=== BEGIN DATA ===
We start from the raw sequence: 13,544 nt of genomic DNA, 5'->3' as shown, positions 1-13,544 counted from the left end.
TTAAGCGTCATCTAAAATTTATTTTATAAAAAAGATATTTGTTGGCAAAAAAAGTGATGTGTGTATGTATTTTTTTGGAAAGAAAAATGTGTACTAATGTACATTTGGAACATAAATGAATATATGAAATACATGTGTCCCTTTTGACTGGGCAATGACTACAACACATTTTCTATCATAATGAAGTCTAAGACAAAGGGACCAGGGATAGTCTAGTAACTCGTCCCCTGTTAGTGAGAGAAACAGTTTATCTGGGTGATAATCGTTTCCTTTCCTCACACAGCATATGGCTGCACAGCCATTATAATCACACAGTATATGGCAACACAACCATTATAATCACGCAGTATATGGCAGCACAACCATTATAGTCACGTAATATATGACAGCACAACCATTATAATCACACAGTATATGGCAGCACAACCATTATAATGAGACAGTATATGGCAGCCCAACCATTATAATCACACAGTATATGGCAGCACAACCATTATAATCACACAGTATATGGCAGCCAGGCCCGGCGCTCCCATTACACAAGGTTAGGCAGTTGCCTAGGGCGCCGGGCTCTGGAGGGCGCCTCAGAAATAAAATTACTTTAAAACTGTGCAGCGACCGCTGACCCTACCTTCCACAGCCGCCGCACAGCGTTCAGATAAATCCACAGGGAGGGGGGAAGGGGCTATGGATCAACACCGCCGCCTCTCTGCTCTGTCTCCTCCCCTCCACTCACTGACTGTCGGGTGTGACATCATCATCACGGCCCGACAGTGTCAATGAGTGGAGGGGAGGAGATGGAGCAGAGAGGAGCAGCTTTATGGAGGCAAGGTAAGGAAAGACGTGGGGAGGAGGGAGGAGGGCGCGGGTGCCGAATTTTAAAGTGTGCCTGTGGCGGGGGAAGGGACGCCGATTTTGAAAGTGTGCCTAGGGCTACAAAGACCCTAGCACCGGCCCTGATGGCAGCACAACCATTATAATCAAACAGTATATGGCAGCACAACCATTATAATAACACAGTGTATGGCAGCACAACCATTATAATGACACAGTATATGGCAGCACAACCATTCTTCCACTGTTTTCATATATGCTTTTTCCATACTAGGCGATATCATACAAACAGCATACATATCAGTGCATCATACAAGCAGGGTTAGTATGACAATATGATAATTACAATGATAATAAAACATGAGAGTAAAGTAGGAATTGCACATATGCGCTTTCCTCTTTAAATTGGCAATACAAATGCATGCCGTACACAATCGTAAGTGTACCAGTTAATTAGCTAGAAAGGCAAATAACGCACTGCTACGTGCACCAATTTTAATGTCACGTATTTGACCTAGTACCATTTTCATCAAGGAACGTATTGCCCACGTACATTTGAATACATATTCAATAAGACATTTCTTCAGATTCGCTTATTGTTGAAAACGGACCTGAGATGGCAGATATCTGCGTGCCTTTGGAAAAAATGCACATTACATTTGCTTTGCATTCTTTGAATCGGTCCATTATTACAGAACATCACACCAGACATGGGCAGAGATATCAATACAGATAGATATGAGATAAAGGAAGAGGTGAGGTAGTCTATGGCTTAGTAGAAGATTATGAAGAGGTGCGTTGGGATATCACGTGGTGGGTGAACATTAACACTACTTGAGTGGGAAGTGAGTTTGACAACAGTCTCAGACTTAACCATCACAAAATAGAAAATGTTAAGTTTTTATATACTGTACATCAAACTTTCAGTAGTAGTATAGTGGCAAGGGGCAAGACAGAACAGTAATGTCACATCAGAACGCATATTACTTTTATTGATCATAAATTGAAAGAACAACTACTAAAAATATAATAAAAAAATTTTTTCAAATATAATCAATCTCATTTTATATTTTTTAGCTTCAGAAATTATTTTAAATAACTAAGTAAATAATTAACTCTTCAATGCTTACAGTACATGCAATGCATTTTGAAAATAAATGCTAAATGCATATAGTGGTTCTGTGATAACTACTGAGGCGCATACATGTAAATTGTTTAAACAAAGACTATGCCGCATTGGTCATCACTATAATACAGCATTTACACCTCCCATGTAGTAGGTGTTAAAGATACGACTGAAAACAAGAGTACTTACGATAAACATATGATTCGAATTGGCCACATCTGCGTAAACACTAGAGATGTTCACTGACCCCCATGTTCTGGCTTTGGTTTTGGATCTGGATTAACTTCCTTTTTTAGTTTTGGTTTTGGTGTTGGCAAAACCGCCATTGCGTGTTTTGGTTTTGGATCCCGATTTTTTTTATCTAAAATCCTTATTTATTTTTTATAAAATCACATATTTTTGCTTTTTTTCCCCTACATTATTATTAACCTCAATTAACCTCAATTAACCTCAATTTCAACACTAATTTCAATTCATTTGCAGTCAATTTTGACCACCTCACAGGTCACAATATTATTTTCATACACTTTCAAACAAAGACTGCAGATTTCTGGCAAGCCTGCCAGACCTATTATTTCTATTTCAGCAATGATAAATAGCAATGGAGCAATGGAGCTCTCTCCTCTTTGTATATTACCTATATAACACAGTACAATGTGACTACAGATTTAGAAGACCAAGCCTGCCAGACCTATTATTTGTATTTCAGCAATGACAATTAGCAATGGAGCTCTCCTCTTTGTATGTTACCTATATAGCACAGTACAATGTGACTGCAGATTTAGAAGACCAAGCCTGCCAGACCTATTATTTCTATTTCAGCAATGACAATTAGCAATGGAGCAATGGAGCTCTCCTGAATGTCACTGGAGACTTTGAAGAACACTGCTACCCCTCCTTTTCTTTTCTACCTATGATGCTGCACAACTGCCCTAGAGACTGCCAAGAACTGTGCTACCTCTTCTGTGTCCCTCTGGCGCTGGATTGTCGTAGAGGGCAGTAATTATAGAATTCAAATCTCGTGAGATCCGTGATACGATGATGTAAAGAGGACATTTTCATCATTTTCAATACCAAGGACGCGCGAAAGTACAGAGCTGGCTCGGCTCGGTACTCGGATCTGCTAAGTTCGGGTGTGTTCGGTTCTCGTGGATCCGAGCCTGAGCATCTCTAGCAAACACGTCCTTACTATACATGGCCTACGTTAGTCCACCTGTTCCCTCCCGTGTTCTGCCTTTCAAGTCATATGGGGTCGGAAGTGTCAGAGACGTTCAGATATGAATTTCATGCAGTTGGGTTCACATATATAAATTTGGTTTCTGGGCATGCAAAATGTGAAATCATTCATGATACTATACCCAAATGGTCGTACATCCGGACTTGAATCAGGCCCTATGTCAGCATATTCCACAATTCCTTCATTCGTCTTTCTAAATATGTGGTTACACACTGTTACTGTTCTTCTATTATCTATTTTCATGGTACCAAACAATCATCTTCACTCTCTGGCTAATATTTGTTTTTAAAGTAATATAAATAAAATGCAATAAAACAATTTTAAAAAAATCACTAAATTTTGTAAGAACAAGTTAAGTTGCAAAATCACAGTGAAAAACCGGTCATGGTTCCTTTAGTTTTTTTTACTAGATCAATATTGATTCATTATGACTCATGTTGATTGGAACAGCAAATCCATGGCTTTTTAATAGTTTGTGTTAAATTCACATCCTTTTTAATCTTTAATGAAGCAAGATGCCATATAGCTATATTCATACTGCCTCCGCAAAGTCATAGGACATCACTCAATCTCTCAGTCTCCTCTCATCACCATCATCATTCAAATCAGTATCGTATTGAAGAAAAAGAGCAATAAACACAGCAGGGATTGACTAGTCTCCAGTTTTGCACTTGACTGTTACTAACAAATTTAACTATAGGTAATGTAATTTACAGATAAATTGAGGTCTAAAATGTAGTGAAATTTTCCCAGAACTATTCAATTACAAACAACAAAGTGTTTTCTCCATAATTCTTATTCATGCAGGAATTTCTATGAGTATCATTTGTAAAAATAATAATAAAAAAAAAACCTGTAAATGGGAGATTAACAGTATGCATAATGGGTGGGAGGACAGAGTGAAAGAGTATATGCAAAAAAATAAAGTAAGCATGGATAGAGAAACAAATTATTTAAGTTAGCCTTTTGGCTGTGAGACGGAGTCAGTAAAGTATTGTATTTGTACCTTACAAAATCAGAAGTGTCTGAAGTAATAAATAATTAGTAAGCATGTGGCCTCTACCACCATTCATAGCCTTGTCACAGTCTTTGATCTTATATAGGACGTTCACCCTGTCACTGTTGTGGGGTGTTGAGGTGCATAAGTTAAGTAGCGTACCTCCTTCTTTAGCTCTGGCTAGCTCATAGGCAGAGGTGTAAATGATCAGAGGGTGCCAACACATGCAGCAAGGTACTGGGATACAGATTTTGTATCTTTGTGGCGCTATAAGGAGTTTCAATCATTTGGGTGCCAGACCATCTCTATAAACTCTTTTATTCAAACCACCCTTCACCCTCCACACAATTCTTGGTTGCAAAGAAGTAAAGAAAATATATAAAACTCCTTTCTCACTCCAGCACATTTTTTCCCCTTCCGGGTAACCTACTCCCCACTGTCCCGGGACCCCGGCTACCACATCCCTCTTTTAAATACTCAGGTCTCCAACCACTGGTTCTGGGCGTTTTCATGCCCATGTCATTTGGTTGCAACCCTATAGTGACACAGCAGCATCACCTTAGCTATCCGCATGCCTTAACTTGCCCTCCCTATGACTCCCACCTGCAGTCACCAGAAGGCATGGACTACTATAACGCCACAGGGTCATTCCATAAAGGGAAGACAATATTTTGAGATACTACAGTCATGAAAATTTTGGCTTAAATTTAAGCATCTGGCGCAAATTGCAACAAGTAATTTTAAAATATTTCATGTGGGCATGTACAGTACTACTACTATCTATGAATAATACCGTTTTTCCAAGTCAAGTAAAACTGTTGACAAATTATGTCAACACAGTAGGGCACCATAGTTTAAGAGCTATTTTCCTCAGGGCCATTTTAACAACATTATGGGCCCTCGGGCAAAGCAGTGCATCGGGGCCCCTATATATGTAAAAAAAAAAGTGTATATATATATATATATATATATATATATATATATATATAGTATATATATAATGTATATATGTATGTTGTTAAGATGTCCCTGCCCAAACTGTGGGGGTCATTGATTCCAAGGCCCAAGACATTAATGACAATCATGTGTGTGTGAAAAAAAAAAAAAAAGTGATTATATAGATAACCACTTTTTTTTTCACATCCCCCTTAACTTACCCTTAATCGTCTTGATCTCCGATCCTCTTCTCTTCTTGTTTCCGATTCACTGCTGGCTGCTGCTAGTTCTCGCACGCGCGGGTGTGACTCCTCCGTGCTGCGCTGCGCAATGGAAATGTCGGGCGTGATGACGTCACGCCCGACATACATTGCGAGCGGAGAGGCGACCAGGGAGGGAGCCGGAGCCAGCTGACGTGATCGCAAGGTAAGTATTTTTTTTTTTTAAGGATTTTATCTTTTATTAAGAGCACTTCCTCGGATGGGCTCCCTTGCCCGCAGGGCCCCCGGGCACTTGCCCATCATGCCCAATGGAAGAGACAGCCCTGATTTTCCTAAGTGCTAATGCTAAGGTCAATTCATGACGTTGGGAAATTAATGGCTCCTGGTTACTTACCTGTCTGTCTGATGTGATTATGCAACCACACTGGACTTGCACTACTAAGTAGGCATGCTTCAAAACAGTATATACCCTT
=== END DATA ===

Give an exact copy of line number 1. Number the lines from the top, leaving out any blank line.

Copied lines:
We start from the raw sequence: 13,544 nt of genomic DNA, 5'->3' as shown, positions 1-13,544 counted from the left end.